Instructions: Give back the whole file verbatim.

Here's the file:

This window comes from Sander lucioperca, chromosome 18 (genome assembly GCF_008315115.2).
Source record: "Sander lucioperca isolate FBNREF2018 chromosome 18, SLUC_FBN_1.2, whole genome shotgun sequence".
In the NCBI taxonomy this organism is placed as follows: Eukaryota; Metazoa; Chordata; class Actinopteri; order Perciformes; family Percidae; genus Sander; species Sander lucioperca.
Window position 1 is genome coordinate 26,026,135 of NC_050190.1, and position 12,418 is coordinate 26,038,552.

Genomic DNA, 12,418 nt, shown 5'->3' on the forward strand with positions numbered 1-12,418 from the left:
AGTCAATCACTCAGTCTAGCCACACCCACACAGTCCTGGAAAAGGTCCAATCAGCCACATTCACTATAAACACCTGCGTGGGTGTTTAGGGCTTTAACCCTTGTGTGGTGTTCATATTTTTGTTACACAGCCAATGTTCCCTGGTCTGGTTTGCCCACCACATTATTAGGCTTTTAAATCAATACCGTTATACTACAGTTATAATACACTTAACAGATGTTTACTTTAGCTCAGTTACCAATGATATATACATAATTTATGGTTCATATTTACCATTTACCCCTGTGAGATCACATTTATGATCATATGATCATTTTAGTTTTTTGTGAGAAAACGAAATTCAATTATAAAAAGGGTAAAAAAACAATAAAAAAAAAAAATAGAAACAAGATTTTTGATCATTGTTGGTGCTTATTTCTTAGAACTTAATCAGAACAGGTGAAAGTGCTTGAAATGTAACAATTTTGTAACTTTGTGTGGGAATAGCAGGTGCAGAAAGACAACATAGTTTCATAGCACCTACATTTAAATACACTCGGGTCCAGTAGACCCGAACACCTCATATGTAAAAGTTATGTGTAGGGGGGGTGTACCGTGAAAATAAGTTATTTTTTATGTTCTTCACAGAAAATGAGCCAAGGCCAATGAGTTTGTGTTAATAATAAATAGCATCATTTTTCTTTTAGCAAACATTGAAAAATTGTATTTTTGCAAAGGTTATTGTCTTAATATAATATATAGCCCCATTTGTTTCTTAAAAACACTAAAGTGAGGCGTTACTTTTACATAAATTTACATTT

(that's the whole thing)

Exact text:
This window comes from Sander lucioperca, chromosome 18 (genome assembly GCF_008315115.2).
Source record: "Sander lucioperca isolate FBNREF2018 chromosome 18, SLUC_FBN_1.2, whole genome shotgun sequence".
In the NCBI taxonomy this organism is placed as follows: Eukaryota; Metazoa; Chordata; class Actinopteri; order Perciformes; family Percidae; genus Sander; species Sander lucioperca.
Window position 1 is genome coordinate 26,026,135 of NC_050190.1, and position 12,418 is coordinate 26,038,552.

Genomic DNA, 12,418 nt, shown 5'->3' on the forward strand with positions numbered 1-12,418 from the left:
AGTCAATCACTCAGTCTAGCCACACCCACACAGTCCTGGAAAAGGTCCAATCAGCCACATTCACTATAAACACCTGCGTGGGTGTTTAGGGCTTTAACCCTTGTGTGGTGTTCATATTTTTGTTACACAGCCAATGTTCCCTGGTCTGGTTTGCCCACCACATTATTAGGCTTTTAAATCAATACCGTTATACTACAGTTATAATACACTTAACAGATGTTTACTTTAGCTCAGTTACCAATGATATATACATAATTTATGGTTCATATTTACCATTTACCCCTGTGAGATCACATTTATGATCATATGATCATTTTAGTTTTTTGTGAGAAAACGAAATTCAATTATAAAAAGGGTAAAAAAACAATAAAAAAAAAAAATAGAAACAAGATTTTTGATCATTGTTGGTGCTTATTTCTTAGAACTTAATCAGAACAGGTGAAAGTGCTTGAAATGTAACAATTTTGTAACTTTGTGTGGGAATAGCAGGTGCAGAAAGACAACATAGTTTCATAGCACCTACATTTAAATACACTCGGGTCCAGTAGACCCGAACACCTCATATGTAAAAGTTATGTGTAGGGGGGGTGTACCGTGAAAATAAGTTATTTTTTATGTTCTTCACAGAAAATGAGCCAAGGCCAATGAGTTTGTGTTAATAATAAATAGCATCATTTTTCTTTTAGCAAACATTGAAAAATTGTATTTTTGCAAAGGTTATTGTCTTAATATAATATATAGCCCCATTTGTTTCTTAAAAACACTAAAGTGAGGCGTTACTTTTACATAAATTTACATTT